“This plays right in the hands of those who
don’t like to look at the underlying factors that
lead to crime,” he said. “This is a wasteful
expenditure of money.”
In other business:
# Lawmakers again debated and amended a
bill (LB 1189) but did not advance the measure
that would authorize the $1.889 billion needed
to run government next fiscal year.
• Lawmakers advanced from second round
consideration a bill (LB923) to allow a free day
of admission to state parks and free fishing
without a permit or fee somet ime between March
15 and Oct. 15 as determined by the state Game
and Parks Commission.
The Associated Press contributed to this report
Alumni adjust to Irish cultural differences
By Paula Lavigne
DUBLIN, Ireland—They used to
watch the waves of Husker fans flood
ing Memorial Stadium. Now, Mark
and Joanne Hoven Stohs watch the
waves of Dublin Bay.
They cruise on the left side of the
road and have learned to live without
24-hour conveniences in a country
where multiple-choice exams are
The Stohs have adjusted to life in
Blackrock, an exclusive suburb here.
From their shore-side apartment win
dows they can see the fishing village of
These two University of Nebraska
Lincoln alumni work at the nearby
graduate campus of University Col
lege Dublin—Mark as a faculty mem
ber in the department of banking and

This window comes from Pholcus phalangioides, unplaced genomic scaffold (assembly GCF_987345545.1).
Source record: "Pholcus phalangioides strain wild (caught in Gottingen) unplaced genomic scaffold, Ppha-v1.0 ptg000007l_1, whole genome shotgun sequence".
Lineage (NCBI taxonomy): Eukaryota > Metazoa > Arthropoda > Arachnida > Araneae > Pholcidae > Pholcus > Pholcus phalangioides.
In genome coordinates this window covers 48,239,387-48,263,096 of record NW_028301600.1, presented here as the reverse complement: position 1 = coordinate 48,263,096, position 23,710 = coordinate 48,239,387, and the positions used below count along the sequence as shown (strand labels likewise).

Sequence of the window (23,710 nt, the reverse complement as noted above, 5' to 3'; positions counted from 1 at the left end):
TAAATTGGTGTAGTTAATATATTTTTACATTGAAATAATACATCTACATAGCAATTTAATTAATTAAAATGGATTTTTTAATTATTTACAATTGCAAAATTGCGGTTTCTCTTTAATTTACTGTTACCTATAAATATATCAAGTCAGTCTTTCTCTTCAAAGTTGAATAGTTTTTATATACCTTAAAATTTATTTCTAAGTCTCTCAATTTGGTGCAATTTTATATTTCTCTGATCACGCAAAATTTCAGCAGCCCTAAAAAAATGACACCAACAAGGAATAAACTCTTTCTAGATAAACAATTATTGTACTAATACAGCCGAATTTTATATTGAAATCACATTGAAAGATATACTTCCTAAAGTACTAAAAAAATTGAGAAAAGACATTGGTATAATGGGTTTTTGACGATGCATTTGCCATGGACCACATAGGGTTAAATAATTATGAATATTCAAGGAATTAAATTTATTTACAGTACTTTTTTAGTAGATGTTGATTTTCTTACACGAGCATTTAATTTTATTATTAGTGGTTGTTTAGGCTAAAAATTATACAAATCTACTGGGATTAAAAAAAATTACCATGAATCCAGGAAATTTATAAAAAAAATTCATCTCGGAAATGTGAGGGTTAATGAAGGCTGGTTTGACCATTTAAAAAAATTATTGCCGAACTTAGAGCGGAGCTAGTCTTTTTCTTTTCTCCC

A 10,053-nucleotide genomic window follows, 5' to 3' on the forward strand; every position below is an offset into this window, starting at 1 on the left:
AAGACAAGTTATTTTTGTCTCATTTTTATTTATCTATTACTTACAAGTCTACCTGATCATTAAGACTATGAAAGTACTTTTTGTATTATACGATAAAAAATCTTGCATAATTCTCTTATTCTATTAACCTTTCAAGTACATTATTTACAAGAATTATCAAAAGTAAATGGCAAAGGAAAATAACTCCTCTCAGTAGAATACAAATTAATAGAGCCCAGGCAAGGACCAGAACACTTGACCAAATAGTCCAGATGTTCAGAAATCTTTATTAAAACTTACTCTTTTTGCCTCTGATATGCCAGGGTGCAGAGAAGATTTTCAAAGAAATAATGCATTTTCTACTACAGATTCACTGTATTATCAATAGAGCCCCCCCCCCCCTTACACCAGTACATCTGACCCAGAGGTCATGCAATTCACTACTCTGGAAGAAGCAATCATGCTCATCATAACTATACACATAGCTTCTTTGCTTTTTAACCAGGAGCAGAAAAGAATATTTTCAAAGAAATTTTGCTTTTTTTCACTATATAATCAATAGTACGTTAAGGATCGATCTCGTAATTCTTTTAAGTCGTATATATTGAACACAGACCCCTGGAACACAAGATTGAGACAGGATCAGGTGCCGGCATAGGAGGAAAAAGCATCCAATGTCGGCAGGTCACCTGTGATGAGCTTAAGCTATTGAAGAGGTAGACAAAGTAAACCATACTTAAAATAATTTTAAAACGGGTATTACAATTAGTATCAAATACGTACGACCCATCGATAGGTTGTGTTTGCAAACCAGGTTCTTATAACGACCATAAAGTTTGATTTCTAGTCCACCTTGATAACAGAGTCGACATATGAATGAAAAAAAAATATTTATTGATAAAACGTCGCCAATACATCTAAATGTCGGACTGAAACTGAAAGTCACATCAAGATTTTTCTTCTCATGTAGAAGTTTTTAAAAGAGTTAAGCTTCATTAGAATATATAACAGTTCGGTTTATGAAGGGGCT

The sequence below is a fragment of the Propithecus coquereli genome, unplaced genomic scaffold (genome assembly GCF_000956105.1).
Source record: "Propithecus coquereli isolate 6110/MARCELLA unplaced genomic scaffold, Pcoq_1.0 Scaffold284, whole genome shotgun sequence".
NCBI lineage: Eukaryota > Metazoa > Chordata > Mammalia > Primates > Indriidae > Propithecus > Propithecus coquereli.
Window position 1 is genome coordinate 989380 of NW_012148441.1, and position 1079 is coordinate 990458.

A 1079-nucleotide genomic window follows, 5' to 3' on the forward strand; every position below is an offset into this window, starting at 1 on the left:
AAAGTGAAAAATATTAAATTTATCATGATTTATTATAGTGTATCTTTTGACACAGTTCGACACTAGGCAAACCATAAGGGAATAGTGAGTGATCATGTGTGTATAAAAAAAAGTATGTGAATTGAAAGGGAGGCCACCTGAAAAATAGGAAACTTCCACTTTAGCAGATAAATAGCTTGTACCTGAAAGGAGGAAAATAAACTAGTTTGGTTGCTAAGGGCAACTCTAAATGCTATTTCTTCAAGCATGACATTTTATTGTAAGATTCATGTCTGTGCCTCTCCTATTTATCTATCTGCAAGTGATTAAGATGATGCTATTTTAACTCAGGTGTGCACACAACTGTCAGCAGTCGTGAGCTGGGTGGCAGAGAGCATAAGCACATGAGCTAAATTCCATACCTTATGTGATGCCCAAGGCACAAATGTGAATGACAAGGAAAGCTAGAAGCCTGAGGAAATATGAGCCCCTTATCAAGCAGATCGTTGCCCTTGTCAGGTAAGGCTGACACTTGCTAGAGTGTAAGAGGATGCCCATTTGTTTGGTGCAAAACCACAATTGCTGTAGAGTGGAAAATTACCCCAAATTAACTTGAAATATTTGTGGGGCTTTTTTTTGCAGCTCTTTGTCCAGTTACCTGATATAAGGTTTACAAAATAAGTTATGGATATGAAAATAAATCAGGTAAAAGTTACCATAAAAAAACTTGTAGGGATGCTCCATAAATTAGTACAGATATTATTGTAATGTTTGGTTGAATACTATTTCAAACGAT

finance, Joanne as a faculty member in
industrial relations and business ad
ministration. She’s also a lecturer on
After receiving undergraduate de
grees at Cleveland State University in
Ohio, the couple came to UNL, where
Joanne earned her master’s degree in
human behavior and psychology in
1979, and Mark earned his doctorate
in philosophy in 1980.
From Nebraska, the couple went to
Chicago and then to the University of
Wisconsin'in the next 10 years. At
Wisconsin, Mark received his second
doctorate in finance.
Then they were ready for the big
gest jump of their lives — a jump all
the way across the Atlantic.
Mark heard about a position in
Dublin from a graduate student at
Wisconsin who was from Ireland.
Joanne had always wanted to live in
Europe, so Mark accepted the offer.
A year later, Joanne took a leave of
absence and joined him.
First, it was the little differences.
After growing up in the U.S., get
ting used to cars driving on the left side
of the road took some time.
Joanne still calls the left-hand pas
senger seat the “suicide seat,” and she
said Irish drivers had a different con
cept of space than American ones.
“Where you might have feet be
tween the cars in the States,” she said,
“here you have inches.”
Mark didn’t have a car for his first
year and had to get used to “walking in
the sometimes not-wonderful weather.”
When he did go out, he said, he had
to adjust to the 1 imi ted shopping hours.
“Open 24 hours” isn’t as big a trend in
Ireland as in the United States.
Shopping, and the general cost of
living, is about 40 percent higher in
“I can hardly bring myself to buy
clothes here when I think of the bar
gains back in the United States,” Joanne
Elut what the Irish lack in low prices j
and convenient service, they make up j
for in friendliness, as the Stohs noticed i
during a bed and breakfast tour of
“The owners would sit down and j
talk with you for an hour ormoreifyouj
liked,” he said. “There aren’t many j
places like that in the States.”
Aside from the day-to-day quirks3
obvious to a tourist, the Stohs had to
See STOHS on 6
Mark and Joanne Hoven Stohs, both alumni of the University
of Nebraska-Lincoln, are living in Dublin, Ireland.